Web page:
GAWU and NAACIE appeal closure decision
Guyana Agricultural and General Workers Union ( GAWU) and the National Association of Agricultural, Commercial and Industrial Employees (NAACIE) have appealed Chief Justice (a.g.) Roxanne George-Wiltshire’s November 10, 2017 denial of our application to quash Guysuco and Cabinet’s decision to close the East Demerara and Rose Hall Estates.
Our Unions contended before the learned Chief Justice that the closure decisions were improper and there were insufficient consultations between the Government and GuySuCo, on one hand, and the GAWU and the NAACIE, on the other. We pointed out to the Courts that consultations between the Unions, the Opposition and the Government regarding the future of the sugar industry cannot be deemed as acceptable noting that just about four (4) hours in total were spent on the three (3) occasions the parties met. GAWU and NAACIE contended that we have a legitimate expectation to be consulted in a comprehensive manner and pointed to previous instances where GuySuCo involved our Unions extensively in considering decisions which would have affected the employment of workers.
GAWU and NAACIE illustrated that the Sugar Commission of Inquiry (CoI) spent several hundred man hours over many days in reviewing information, considering submissions from several individuals and organizations, and visiting the estates and interacting with workers and managerial personnel and at the end of that process recommended that closure should not be pursued. Our Unions contended too that the closure decision clearly was not informed by the full consideration of all the factors which we have pointed out especially that a socio-economic study was not pursued though it was necessary. Furthermore, we argued that the closure decision did not follow the clearly set out procedure contained in the Trade Union Recognition Act and the Termination of Employment and Severance Pay Act. Our Unions are seeking that the Government and GuySuCo engage in a proper and full consultation as we hold that such an exercise will result in a different decision being taken.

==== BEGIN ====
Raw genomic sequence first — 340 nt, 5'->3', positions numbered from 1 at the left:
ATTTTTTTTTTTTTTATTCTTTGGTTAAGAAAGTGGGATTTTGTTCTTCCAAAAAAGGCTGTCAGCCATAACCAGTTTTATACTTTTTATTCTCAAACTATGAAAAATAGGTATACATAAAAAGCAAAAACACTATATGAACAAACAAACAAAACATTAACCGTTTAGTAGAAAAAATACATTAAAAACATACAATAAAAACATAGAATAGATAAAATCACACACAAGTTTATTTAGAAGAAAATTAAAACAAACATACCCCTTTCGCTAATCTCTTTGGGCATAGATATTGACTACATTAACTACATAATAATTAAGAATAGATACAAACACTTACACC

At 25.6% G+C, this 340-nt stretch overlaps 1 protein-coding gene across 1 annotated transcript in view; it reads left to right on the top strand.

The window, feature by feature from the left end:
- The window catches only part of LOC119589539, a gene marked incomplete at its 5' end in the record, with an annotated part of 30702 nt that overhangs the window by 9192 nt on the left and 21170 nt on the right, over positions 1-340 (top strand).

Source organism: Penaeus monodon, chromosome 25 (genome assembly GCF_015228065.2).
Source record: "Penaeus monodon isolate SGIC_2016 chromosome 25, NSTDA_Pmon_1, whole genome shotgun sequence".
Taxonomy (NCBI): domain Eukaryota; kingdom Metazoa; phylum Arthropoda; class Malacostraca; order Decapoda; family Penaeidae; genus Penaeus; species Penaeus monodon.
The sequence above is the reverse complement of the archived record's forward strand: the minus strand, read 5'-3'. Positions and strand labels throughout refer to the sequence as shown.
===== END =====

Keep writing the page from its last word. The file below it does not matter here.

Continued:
We believe our appeal has great merit and substance and believe that the learned Chief Justice (a.g.) erred in her determination to deny our application. Recognizing that time for the closure decision is quickly approaching, we have intended to file submissions seeking that the Appeal Court considers our matter at the soonest.
Compensation for displaced Wales’ workers
Separately, our Unions are seeking that the High Court requires the State to pay damages to the exWales Estate workers. In our legal submissions, our Unions are arguing that the State, as the owner of GuySuCo, by virtue of several articles of the Constitution is bound to provide suitable alternative employment or income support in lieu of work to the displaced workers for the rest of their working-life. We have also sought that the affected workers receive a pension equivalent to what they would have received had they been employed by GuySuCo.
Our Unions have argued that sugar workers have a fair expectation to employment until they attain pensionable age with many following their parents, grandparents and other forefathers into the sugar industry. Furthermore, GAWU and NAACIE are arguing that sugar workers possess unique skills which are not portable presenting a grave difficulty for them to secure employment beyond the industry.
It is intended that similar actions would be pursued regarding the workers of Skeldon, Rose Hall and East Demerara Estate when the decisions concerning those estates fructify. We are also hopeful that this matter would receive speedy attention given the difficult times that have beset the people of Wales.
Our Unions are fortified in our determination to protect the workers who will be affected by the plans for sugar. We believe that we should use every available option in our efforts to safeguard the workers, their families and their communities, who are seemingly, at this time, can be said to be up the river without a paddle. Clearly, it is our strongly held view, that they are no real or workable alternatives for the displaced sugar workers and they, their families and their communities will suffer tremendously from the cold-hearted approach to the industry. (Press Release)